Citing his new book, The Cheat Code, Wong suggested “telling people what you’re like before you do anything.” Bad with names? Guilty of sending late night emails? Let people know up front so they know what’s coming.
Know your superpower
Another hack from Wong’s book? Know your superpower, that is your top skill that comes easiest to you. Build your team with people whose own superpowers compliment yours. Are you visionary and motivational but notoriously bad at math? Find a detail-oriented Excel fiend to round out your finance team.
Walk the walk when managing your peers
An interesting scenario that many new managers find themselves in is all of a sudden being in charge of the very same people they had formerly hung out with at happy hour. Stepping into the role of manager can be awkward when your new team is comprised of mostly peers.
In these types of situations, Pham stresses the importance of walking the walk and behaving like a manager. Meet with each person on the team and establish yourself as a leader early on, she says.
“I would tell them you got demoted to manager,” adds Wong. “Reinforce that nothing changes, except you are now on the front lines, working for them and protecting them.” A little transparency and candor can go a long way.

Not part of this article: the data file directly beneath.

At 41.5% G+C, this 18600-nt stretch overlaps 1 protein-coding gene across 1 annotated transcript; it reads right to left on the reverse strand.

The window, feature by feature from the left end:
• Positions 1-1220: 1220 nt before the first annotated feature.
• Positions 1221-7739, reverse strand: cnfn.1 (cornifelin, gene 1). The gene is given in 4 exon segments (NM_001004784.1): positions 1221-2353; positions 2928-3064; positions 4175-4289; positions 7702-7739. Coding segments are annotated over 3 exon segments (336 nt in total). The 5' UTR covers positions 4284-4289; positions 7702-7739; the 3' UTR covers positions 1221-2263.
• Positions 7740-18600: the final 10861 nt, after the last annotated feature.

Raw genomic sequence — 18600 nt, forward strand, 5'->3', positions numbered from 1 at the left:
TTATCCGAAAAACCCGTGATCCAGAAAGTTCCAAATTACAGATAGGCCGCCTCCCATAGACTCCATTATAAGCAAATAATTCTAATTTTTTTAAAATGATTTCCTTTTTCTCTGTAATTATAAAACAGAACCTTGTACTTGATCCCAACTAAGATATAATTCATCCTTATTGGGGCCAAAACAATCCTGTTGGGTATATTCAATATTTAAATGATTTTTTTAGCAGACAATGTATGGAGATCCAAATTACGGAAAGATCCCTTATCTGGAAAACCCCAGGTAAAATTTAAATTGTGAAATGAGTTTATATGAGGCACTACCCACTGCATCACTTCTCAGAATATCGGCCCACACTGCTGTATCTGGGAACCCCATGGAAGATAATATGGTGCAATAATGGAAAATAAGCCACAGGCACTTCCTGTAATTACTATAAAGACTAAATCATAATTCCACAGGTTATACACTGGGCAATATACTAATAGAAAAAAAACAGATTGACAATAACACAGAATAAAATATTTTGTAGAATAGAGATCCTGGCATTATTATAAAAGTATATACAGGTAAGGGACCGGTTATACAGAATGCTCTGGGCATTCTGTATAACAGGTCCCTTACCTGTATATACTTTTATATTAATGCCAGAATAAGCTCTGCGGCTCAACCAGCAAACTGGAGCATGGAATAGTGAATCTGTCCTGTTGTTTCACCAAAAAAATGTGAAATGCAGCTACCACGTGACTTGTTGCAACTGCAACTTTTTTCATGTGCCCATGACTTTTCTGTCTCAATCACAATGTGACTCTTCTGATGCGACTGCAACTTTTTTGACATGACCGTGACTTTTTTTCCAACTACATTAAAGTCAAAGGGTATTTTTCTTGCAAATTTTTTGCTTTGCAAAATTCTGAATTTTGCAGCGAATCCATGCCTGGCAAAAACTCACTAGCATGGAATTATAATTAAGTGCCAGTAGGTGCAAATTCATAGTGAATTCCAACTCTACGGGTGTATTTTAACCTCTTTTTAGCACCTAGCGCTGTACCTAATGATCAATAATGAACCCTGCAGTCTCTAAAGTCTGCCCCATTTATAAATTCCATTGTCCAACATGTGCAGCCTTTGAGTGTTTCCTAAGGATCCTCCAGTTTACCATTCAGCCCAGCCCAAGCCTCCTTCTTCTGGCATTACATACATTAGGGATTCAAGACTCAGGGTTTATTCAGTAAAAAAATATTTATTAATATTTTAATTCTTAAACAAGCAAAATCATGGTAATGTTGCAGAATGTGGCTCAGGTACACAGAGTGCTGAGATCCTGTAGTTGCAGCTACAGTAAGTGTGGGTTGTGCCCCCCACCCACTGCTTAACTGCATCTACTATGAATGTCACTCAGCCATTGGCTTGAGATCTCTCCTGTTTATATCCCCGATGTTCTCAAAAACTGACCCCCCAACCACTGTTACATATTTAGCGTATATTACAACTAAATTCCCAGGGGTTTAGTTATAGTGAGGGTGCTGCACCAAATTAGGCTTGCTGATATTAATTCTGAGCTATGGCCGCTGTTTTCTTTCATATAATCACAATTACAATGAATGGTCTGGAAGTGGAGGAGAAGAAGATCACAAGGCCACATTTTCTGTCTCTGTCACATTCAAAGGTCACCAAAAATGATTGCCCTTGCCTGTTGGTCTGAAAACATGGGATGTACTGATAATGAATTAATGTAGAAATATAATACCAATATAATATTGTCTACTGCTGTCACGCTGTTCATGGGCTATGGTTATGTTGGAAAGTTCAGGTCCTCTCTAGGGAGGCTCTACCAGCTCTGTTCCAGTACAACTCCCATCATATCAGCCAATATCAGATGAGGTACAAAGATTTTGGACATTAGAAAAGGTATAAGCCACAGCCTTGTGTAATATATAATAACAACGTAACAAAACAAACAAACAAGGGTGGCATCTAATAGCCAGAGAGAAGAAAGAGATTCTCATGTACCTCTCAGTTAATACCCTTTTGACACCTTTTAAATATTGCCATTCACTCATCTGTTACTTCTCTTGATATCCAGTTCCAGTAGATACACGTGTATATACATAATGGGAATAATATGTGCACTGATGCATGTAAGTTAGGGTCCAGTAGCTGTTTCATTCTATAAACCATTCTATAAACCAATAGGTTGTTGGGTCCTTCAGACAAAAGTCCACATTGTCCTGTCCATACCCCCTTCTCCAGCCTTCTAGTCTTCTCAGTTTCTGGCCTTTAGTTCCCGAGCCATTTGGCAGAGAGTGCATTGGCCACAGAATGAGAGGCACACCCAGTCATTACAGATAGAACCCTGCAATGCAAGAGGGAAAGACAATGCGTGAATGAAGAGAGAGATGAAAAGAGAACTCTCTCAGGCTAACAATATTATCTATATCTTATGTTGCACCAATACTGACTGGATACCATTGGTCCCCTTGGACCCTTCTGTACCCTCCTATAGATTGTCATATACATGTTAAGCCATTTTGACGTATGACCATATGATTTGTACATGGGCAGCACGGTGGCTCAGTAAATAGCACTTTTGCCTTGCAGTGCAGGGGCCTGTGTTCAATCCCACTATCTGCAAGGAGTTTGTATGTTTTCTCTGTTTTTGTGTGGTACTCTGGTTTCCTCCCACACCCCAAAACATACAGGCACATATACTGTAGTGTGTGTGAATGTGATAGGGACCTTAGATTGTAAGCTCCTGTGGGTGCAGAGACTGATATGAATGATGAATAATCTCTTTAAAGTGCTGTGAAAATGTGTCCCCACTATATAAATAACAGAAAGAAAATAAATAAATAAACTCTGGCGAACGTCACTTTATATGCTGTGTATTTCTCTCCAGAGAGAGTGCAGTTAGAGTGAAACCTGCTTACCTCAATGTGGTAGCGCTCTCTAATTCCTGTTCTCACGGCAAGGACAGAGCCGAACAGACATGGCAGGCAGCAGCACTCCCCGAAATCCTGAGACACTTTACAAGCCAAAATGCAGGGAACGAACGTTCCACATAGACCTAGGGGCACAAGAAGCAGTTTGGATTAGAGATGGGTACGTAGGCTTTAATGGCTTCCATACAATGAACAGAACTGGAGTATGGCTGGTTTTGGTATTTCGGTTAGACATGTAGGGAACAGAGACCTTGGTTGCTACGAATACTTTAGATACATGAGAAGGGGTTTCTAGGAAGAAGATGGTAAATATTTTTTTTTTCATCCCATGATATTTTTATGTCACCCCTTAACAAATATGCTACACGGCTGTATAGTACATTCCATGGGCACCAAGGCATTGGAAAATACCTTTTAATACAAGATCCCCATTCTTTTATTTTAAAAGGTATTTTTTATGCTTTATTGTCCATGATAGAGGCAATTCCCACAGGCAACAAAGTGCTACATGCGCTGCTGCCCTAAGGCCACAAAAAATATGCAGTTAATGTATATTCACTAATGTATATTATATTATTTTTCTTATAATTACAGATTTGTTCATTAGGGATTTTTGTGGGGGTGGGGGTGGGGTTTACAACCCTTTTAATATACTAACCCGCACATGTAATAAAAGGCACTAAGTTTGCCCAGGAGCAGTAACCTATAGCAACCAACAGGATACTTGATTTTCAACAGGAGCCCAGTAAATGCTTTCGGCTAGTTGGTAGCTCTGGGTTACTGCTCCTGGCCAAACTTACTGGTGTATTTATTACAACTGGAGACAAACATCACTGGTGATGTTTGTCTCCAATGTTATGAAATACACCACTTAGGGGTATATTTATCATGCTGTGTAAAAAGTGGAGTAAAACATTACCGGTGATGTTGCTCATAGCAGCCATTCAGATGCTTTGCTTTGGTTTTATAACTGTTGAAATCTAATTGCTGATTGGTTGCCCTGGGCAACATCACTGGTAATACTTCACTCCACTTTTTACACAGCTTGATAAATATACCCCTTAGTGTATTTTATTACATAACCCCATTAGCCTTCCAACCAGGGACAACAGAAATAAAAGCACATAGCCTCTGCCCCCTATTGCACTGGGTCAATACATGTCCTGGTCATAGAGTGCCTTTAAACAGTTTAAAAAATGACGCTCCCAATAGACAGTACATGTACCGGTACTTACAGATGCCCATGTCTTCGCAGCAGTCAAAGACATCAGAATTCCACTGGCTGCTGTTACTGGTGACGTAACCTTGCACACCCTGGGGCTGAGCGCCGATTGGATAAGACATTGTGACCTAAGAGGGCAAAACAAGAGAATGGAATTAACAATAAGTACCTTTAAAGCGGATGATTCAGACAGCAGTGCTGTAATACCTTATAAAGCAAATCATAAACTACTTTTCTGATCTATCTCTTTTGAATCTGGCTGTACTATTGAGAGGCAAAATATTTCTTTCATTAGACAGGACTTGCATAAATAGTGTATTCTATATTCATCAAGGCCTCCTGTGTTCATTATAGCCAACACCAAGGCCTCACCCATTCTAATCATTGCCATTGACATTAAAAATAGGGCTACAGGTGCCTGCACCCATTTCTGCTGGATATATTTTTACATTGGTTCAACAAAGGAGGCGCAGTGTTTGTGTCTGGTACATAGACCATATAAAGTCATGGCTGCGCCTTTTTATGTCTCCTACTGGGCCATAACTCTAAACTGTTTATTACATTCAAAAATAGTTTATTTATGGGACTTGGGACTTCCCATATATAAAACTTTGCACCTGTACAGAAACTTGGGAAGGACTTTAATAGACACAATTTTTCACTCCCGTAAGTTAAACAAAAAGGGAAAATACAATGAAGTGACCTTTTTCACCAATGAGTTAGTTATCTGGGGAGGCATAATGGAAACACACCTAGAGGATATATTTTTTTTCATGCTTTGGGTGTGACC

Personalize career development plans
Wong says motivating millennials is a different beast than keeping older generations engaged. “Millennials don’t want to feel boxed in,” he says. “They want to expand and grow horizontally.” To support this, Kiip reimburses its employees for up to $2K of the professional development classes they take.
At Mogul, Pham actively listens to employees’ personal passions, so that she can seek opportunities to weave them into their daily roles. The ideal is to help develop them as a human and as a professional, she said.
Build diversity & inclusion into your culture
As one of the web’s largest platforms for millennial women (the site reaches 18M women weekly in 196 countries), Mogul partners with companies like Samsung, Nike, IBM, Facebook and many more to raise awareness for diversity and inclusion issues among prospective and current employees. They also offer ongoing trainings around unconscious bias, gender equity and inclusive leadership.
Wong says that a big part of being a manager is promoting diversity from the ground up. (Kiip’s executive team is 60 percent female.) “Biases come from where you source candidates from,” he says. “If your candidate pool isn’t diverse, rethink where and how you are surfacing talent. Audit where you source resumes and which schools you choose to partner with.”